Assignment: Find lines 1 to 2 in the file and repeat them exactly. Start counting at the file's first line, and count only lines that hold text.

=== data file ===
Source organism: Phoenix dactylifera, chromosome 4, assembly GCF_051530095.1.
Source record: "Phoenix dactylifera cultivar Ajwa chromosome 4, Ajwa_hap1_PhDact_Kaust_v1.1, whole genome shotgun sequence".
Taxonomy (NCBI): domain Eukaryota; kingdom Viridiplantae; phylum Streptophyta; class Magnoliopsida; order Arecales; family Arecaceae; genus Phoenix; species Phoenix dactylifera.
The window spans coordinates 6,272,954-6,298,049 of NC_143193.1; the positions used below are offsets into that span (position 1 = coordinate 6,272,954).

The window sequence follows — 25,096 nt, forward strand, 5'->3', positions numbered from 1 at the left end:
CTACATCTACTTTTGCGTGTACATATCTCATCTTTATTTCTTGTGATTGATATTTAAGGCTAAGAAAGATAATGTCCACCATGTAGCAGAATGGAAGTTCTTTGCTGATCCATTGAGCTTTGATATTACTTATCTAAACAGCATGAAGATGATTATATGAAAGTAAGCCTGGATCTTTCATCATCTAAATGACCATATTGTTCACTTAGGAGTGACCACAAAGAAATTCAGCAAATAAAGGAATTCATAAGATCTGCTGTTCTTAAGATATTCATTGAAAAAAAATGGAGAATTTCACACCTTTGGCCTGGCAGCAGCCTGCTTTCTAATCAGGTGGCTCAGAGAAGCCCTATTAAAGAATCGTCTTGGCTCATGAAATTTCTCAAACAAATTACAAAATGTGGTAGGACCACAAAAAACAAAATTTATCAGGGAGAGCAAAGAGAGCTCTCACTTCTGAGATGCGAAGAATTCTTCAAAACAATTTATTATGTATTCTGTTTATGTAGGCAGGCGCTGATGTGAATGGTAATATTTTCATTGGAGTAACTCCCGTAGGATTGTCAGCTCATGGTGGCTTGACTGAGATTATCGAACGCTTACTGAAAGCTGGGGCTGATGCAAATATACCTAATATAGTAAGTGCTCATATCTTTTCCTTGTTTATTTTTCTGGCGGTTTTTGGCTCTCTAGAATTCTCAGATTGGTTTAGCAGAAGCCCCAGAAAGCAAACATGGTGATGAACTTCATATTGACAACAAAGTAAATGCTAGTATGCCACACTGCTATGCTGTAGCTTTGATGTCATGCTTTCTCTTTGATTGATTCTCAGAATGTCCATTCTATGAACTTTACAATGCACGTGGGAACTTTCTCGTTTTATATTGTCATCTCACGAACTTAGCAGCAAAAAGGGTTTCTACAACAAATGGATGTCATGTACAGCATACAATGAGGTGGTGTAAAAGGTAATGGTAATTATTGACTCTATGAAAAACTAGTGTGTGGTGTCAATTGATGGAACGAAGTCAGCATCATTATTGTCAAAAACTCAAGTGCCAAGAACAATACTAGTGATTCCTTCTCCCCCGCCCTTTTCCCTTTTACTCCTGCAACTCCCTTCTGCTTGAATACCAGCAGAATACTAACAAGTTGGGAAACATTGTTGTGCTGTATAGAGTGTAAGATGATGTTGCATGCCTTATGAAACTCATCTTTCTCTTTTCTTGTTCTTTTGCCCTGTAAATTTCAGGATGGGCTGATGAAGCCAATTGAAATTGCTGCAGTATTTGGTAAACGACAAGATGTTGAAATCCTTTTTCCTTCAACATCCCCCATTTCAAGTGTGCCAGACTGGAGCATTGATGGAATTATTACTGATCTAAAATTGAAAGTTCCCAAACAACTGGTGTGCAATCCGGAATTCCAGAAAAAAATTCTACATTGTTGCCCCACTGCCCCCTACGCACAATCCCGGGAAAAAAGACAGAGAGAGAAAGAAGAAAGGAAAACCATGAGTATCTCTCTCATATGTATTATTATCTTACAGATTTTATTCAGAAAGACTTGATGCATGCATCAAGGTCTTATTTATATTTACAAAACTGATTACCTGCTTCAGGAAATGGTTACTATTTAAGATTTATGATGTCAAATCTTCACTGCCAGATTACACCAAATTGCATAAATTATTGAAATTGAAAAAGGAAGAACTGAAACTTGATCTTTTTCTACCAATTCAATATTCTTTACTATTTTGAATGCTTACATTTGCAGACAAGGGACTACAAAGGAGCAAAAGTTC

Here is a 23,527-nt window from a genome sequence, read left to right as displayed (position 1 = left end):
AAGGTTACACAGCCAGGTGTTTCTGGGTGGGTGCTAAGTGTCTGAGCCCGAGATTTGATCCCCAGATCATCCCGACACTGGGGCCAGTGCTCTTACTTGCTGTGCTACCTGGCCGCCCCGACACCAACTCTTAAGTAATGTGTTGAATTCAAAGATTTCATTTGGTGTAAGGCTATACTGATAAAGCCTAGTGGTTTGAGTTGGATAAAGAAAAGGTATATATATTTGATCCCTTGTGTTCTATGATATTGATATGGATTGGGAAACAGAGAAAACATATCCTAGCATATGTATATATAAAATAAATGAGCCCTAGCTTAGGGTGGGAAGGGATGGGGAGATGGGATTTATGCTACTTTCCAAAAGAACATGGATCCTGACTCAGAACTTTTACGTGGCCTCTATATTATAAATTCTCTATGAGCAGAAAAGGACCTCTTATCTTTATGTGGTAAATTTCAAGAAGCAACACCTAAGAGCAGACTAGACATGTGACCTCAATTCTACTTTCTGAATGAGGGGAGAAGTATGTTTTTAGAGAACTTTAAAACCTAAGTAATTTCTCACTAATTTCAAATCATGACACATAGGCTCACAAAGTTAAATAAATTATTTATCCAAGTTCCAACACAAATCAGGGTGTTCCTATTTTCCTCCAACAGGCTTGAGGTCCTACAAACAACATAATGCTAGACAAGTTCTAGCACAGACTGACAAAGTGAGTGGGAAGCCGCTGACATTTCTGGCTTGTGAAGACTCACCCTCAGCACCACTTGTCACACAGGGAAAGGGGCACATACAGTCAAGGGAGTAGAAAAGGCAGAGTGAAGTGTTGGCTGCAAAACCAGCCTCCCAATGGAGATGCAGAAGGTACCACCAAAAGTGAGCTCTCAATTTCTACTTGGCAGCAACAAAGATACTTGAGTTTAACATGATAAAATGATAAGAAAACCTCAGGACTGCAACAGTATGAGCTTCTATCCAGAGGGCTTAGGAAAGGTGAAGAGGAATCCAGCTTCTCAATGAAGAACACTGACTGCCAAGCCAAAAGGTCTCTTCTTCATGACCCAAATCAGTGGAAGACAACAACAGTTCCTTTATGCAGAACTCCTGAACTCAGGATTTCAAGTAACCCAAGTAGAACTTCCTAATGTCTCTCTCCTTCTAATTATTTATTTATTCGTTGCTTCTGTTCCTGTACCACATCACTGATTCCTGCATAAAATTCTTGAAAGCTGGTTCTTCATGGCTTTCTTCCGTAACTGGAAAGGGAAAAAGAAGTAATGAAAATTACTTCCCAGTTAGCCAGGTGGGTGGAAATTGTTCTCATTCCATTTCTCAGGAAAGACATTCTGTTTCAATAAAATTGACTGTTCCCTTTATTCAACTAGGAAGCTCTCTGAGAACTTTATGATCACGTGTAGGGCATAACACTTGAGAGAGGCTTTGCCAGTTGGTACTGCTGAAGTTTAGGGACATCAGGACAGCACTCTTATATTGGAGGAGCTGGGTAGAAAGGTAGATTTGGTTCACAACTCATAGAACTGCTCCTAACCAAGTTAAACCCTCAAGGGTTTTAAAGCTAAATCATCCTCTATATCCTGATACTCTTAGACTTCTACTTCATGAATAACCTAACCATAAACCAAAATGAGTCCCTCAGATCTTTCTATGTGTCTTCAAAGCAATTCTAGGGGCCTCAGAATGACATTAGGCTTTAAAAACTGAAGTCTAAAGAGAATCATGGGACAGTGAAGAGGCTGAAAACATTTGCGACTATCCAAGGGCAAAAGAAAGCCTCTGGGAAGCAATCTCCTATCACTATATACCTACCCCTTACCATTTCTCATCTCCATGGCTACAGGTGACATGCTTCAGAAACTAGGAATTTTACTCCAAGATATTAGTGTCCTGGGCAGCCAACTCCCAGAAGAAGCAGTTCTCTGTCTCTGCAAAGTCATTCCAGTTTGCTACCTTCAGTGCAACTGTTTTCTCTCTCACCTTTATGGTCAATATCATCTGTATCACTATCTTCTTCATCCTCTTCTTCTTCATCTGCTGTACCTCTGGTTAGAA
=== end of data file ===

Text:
Source organism: Phoenix dactylifera, chromosome 4, assembly GCF_051530095.1.
Source record: "Phoenix dactylifera cultivar Ajwa chromosome 4, Ajwa_hap1_PhDact_Kaust_v1.1, whole genome shotgun sequence".